School based programmes aimed at preventing obesity in children are “are unlikely to halt the childhood obesity epidemic”, according to research published by the BMJ this week.
The findings could have serious implications for the government’s childhood obesity plan and the tax on sugar-sweetened drinks – the proceeds for which will be channelled to schools to help tackle obesity.
Previous reviews of the evidence has suggested that school based interventions may be effective in reducing the proportion of overweight children, but study weaknesses have prevented researchers from making any firm recommendations.
So a team of researchers, led by Professor Peymane Adab at the University of Birmingham’s Institute of Applied Health Research, set out to assess the effectiveness of a lifestyle and healthy eating programme (West Midlands ActiVe lifestyle and healthy Eating in School children or WAVES) compared with usual practice, in preventing childhood obesity.
The programme included daily additional physical activity opportunities in schools, a physical activity and healthy eating programme in conjunction with local sporting heroes, regular information to parents about local physical activity opportunities, and workshops on healthy cooking for families at schools.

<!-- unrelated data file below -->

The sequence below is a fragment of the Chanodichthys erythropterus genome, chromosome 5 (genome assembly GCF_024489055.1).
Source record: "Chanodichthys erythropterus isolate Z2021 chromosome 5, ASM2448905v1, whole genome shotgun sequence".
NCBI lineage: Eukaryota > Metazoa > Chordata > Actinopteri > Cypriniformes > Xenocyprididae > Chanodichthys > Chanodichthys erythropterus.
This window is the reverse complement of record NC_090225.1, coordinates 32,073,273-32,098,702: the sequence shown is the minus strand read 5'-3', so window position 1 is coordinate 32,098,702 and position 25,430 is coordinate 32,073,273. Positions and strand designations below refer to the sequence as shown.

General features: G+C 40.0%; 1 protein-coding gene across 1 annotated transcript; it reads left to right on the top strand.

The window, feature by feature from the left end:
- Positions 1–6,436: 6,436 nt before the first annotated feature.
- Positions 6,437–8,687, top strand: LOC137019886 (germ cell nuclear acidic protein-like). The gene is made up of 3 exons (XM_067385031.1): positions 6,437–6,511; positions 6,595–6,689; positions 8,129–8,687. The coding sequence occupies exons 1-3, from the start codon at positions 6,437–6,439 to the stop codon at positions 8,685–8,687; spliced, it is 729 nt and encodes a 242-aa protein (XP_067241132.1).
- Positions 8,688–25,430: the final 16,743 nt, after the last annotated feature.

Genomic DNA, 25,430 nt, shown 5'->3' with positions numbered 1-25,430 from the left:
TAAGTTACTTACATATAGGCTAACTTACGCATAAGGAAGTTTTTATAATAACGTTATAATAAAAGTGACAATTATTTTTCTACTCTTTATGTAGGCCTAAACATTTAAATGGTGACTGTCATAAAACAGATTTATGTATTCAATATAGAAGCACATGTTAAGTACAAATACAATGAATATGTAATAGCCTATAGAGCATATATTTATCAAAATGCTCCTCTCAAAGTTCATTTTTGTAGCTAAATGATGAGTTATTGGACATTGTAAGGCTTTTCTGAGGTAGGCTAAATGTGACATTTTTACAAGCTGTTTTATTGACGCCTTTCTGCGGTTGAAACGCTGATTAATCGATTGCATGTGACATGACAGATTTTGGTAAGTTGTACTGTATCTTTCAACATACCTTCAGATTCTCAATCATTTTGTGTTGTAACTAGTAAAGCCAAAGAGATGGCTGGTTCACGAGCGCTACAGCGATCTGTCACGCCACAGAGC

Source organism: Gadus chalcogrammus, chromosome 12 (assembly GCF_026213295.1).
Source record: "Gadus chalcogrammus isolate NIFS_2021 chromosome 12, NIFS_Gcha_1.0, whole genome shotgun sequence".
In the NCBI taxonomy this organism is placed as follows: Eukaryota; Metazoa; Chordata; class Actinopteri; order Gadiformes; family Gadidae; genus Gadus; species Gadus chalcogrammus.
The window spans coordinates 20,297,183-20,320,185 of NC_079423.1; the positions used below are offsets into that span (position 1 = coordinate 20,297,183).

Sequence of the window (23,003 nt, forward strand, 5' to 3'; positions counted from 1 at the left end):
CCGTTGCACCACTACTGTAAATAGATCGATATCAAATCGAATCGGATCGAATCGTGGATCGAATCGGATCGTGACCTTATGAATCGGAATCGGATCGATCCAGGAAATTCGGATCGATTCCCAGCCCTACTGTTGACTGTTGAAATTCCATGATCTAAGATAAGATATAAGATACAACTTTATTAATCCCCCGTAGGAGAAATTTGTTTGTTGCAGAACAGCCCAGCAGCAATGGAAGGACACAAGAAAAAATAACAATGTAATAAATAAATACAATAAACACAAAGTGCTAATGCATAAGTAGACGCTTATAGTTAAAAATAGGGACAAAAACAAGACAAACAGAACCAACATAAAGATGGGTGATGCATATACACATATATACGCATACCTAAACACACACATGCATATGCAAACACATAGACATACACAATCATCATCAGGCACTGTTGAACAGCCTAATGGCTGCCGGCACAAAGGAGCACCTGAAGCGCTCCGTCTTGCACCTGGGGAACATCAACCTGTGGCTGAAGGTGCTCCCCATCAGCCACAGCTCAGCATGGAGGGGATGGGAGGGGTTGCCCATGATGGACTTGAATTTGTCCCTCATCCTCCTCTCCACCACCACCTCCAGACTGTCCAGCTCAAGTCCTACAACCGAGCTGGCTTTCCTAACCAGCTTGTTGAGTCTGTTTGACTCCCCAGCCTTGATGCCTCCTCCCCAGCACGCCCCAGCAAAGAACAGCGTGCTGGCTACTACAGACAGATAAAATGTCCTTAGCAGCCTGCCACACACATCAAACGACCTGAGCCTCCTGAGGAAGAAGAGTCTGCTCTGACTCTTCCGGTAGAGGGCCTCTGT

However, the researchers found no significant difference in weight status and no meaningful effect on body fat measurements, diet or physical activity levels at 15 and 30 months in children taking part in the programme, compared with those not taking part.
“While school is an important setting for influencing children’s health behaviour, and delivery of knowledge and skills to support healthy lifestyles is one of its mandatory functions, wider influences from the family, community, media, and the food industry must also be considered,” they concluded.
Qualitative data from teachers and parents also supported the possibility that these wider influences have a greater effect than any school based intervention, the team said.
The findings from the rigorous study could “help break the cycle of policymakers continuing with ineffective educational preventive approaches that can never hope to greatly impact on the obesity epidemic”, noted Professor Melissa Wake, paediatrician and scientific director at the GenV initiative in Victoria, Australia, in a linked BMJ editorial.
She added: “Common sense approaches endorsed by governments worldwide mainly comprise universal, primary and secondary care strategies to motivate, educate, and facilitate lifestyle change. Unfortunately, these have largely failed a generation of children.”